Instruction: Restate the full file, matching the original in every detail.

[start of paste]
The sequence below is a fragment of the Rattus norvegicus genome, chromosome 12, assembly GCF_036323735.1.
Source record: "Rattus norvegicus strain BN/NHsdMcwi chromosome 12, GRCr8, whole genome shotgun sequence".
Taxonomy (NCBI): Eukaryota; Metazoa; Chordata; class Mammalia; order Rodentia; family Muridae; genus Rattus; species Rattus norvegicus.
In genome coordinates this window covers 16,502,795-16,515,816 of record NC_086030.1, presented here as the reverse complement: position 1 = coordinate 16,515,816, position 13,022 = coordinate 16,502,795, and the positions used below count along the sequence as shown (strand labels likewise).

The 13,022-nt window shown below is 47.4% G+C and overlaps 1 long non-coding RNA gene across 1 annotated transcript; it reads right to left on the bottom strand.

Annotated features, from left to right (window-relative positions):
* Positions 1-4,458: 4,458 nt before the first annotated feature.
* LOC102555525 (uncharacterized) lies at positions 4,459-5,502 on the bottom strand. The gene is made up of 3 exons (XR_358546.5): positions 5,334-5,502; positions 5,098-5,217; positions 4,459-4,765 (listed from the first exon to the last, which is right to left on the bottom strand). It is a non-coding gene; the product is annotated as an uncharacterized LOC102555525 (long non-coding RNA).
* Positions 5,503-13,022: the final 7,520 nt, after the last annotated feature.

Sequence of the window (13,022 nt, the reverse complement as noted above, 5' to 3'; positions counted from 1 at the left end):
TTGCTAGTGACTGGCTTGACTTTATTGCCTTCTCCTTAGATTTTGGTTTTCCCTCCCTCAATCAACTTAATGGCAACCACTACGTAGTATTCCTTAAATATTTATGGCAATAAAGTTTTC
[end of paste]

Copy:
The sequence below is a fragment of the Rattus norvegicus genome, chromosome 12, assembly GCF_036323735.1.
Source record: "Rattus norvegicus strain BN/NHsdMcwi chromosome 12, GRCr8, whole genome shotgun sequence".
Taxonomy (NCBI): Eukaryota; Metazoa; Chordata; class Mammalia; order Rodentia; family Muridae; genus Rattus; species Rattus norvegicus.
In genome coordinates this window covers 16,502,795-16,515,816 of record NC_086030.1, presented here as the reverse complement: position 1 = coordinate 16,515,816, position 13,022 = coordinate 16,502,795, and the positions used below count along the sequence as shown (strand labels likewise).

The 13,022-nt window shown below is 47.4% G+C and overlaps 1 long non-coding RNA gene across 1 annotated transcript; it reads right to left on the bottom strand.

Annotated features, from left to right (window-relative positions):
* Positions 1-4,458: 4,458 nt before the first annotated feature.
* LOC102555525 (uncharacterized) lies at positions 4,459-5,502 on the bottom strand. The gene is made up of 3 exons (XR_358546.5): positions 5,334-5,502; positions 5,098-5,217; positions 4,459-4,765 (listed from the first exon to the last, which is right to left on the bottom strand). It is a non-coding gene; the product is annotated as an uncharacterized LOC102555525 (long non-coding RNA).
* Positions 5,503-13,022: the final 7,520 nt, after the last annotated feature.

Sequence of the window (13,022 nt, the reverse complement as noted above, 5' to 3'; positions counted from 1 at the left end):
TTGCTAGTGACTGGCTTGACTTTATTGCCTTCTCCTTAGATTTTGGTTTTCCCTCCCTCAATCAACTTAATGGCAACCACTACGTAGTATTCCTTAAATATTTATGGCAATAAAGTTTTC